Alternative press regulator Impress could split in two within three years as it looks to expand its extra-regulatory services, including setting up a “pro-bono legal group” that will offer advice to its members.
Impress now claims more than 100 publications as members (although it counts some print and digital operations separately) most of which are smaller, independent outlets.
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Impress chief executive Jonathan Heawood told Press Gazette that since it was set up in 2013 the regulator has “had to reset its expectations several times over the years”.
“Back when I first had the idea five years ago now, it looked like some of the big publications – the Guardian, the Financial Times and the Independent – might consider joining an alternative regulator,” he said.
“It turned out that they didn’t, but we discovered this huge untapped market of the independent sector, so we went on a bit of a journey there trying to work out what that meant for us.”
He said Impress’ members are often new start-up sites that do not have “big in-house legal capacity, managing editors and years of experience” and look to the regulator for support with ethical and legal challenges – “they don’t just see us as the place where problems go”.
He said Impress was “putting together what will be a kind of pro-bono legal group” outside of its current services that will work with “experienced media lawyers” to offer up to a certain number of hours of advice every year to members facing particular legal problems.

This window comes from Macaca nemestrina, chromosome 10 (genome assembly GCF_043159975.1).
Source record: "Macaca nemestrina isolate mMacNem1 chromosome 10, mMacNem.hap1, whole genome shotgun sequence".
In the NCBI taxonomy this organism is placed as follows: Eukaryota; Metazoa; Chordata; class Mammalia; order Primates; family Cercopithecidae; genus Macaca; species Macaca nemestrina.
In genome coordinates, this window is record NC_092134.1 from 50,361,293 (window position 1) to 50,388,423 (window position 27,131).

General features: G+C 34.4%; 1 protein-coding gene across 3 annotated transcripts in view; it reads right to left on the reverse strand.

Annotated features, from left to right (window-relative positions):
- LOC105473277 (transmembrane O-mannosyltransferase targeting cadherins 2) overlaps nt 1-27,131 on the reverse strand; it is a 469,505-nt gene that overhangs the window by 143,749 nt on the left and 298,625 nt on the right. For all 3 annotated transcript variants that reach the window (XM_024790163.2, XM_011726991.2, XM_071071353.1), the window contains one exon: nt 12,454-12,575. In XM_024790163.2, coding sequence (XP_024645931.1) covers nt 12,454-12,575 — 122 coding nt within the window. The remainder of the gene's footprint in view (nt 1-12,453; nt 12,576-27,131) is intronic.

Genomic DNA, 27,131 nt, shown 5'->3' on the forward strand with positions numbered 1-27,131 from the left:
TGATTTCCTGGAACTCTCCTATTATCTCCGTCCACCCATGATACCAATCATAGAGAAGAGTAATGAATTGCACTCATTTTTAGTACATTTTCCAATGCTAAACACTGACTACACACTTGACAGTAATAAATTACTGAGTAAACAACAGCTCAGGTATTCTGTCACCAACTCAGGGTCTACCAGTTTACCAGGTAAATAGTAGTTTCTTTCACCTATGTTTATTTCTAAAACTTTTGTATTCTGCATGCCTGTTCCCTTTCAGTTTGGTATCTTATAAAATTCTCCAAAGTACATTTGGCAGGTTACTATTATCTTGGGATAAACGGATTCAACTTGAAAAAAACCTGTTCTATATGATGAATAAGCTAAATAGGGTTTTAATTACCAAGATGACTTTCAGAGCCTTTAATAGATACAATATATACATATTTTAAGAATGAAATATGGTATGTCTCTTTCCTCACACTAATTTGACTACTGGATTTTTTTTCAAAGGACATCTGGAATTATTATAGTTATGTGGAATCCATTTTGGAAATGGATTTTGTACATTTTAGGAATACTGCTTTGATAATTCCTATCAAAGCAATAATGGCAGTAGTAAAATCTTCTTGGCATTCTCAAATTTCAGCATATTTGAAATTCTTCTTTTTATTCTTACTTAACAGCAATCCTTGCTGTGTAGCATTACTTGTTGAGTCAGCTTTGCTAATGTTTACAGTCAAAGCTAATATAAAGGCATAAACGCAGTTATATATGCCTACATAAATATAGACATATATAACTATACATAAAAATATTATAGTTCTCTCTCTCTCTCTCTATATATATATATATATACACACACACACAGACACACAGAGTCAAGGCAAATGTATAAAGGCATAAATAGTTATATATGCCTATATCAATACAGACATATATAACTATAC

“We’re now planning the next three years of our development, so it’s something we want to happen within the next three years,” he said.
“I guess the journey we’re on is working out what more we can do on top of that old school, reactive complaints handling – but obviously we’ve got to do it in a way that doesn’t compromise our ability to be an impartial regulator.
“So another thing that might happen down the line, and this is something we’re just talking about internally, is we might develop our corporate structure to separate out those two functions, so the regulatory function sits in one entity and this more proactive research, development, networking, engagement function sits in a sort of sister entity.”
Impress regulates investigative outlet Bellingcat – which recently made headlines when it exposed the true identity of the Russian spies behind the fatal Novichok poisoning in Salisbury this summer – and The Ferret.
Its more well-known members are among the most prominent of the so-called “alt-left” websites: The Canary, Evolve Politics and Skwakbox, which typically promote an anti-mainstream media, or “MSM”, narratives, and broadly support Jeremy Corbyn’s leadership of the Labour Party.
Heawood admits Impress’ members include “some of these more challenging [outlets” that are “setting out in some ways to be the new tabloids”, but says its membership makes up a cross-section of the independent new sector unlike anywhere else.
Heawood said he was “conscious they are in the mix”, but added: “We think there’s no reason why those sites can’t still produce high-quality journalism, just as there could be on the right, strong partisan views, as long as they can distinguish between fact and opinion.
“As long as their facts are properly checked, as long as they’re not inciting hatred against vulnerable groups, as long as they can meet those basic professional standards we’re here for them.
“We’re also here for right-wing sites or non-political sites just as much.”